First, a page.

Top public media executives and producers gathered in Los Angeles on April 28 to discuss the future of public media by highlighting success stories and exploring ways in which public media could incorporate innovative programming and new approaches to sustainable funding.
USC Annenberg Dean Ernest J. Wilson, former chairman of the Corporation for Public Broadcasting, opened the forum off with the warning: “We either innovate or die. That’s just the bottom line.”
The subsequent dialogue centered on the themes of multiplatform news coverage, collaboration, and extending the reach of public media by targeting diverse communities in the local market. The forum, held at the headquarters of KUSC, included leaders from KUSC, KPCC/Southern California Public Radio, KCET, KOCE/PBSSoCal, KPBS TV/FM, Corporation for Public Broadcasting, and others.
Suzanne Marmion, Director of News at KPBS TV/FM, shared the success of the multiplatform news delivery model for San Diego PBS, and added that adapting radio news stories to online platforms has become a quick and successful transition. Bill Davis, President and CEO of Southern California Public Radio/KPCC, emphasized the importance of collaboration and pointed to partnerships with Spanish language stations that allow for “vertical coverage” as successful models.
One webcast participant inquired into local public television sustainability by posing the question: “With no national franchise support (such as PBS), can local television be sustained?” According to Al Jerome, President and CEO of KCET, it can, by reinventing itself with the right program strategy. As an independent public television station since 2011, Jerome highlighted KCET’s new lineup, including the scheduling of international news programs from Al Jazeera and BBC News, along with other original programming.
The dynamics of radio funding versus television was also discussed. On the topic of what public television could learn from the public radio model, Davis explained how the largest driver of donors for KPCC has been local programming, which has resulted in many small donors who are are active listeners of the station.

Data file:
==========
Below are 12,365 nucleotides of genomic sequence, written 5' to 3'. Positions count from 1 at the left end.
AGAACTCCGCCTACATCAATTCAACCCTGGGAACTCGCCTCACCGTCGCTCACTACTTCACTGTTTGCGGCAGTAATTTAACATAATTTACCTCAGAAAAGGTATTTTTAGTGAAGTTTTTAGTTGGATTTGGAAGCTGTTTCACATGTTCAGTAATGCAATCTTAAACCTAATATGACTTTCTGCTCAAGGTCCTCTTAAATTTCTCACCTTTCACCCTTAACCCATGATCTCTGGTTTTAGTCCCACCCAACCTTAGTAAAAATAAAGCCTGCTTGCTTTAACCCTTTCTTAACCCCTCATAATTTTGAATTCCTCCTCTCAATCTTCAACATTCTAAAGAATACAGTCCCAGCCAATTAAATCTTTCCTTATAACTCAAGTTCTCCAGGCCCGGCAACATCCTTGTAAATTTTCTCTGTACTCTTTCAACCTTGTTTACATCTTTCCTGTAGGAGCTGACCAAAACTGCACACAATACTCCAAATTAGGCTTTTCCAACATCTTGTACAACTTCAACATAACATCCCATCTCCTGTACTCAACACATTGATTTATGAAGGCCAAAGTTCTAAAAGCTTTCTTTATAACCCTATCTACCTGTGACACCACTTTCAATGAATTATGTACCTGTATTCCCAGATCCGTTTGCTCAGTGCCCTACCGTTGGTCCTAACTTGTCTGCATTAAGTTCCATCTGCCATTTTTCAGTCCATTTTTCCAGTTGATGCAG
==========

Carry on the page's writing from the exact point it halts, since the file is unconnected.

The need to expand public media’s reach to both local and diverse demographics was also discussed. David LeRoy, Co-Director of TRAC Media services shared a case study about Nashville Public Television. LeRoy found the success of local programming can be attributed to the audience’s desire to “hear their own voice.” This sentiment was echoed by several participants, including Davis and Ed Miskevich, Station Manager of PBS SoCal/KOCE, who stressed the importance of delivering to audience members “a voice that they feel they don’t get anywhere else” with regard to programming content.
Although the forum highlighted many recent success stories of public media, challenges remain. As Davis observed with regard to legacy media, “nobody has had a positive (financial) return on its digital investment.”
Senior fellow Adam Clayton Powell III and Mark Fuerst, director of strategic Initiatives for Current, chaired and moderated the forum.
For a copy of the powerpoint presentation by KCET’s Al Jerome, click here: KCET USC forum.pdf.
Click here to view the webcast.
This report was written by CCLP graduate fellow and USC Annenberg doctoral student Michael Park.